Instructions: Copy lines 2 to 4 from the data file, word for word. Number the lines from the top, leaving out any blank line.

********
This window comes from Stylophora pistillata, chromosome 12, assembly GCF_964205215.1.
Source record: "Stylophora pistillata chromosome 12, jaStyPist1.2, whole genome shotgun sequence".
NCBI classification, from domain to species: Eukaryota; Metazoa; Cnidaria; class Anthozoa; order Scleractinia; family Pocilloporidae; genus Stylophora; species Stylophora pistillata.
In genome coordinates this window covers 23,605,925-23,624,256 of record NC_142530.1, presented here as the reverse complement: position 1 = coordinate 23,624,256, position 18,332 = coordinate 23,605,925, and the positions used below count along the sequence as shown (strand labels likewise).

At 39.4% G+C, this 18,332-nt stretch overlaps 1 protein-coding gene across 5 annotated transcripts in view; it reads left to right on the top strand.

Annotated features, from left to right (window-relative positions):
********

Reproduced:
Source record: "Stylophora pistillata chromosome 12, jaStyPist1.2, whole genome shotgun sequence".
NCBI classification, from domain to species: Eukaryota; Metazoa; Cnidaria; class Anthozoa; order Scleractinia; family Pocilloporidae; genus Stylophora; species Stylophora pistillata.
In genome coordinates this window covers 23,605,925-23,624,256 of record NC_142530.1, presented here as the reverse complement: position 1 = coordinate 23,624,256, position 18,332 = coordinate 23,605,925, and the positions used below count along the sequence as shown (strand labels likewise).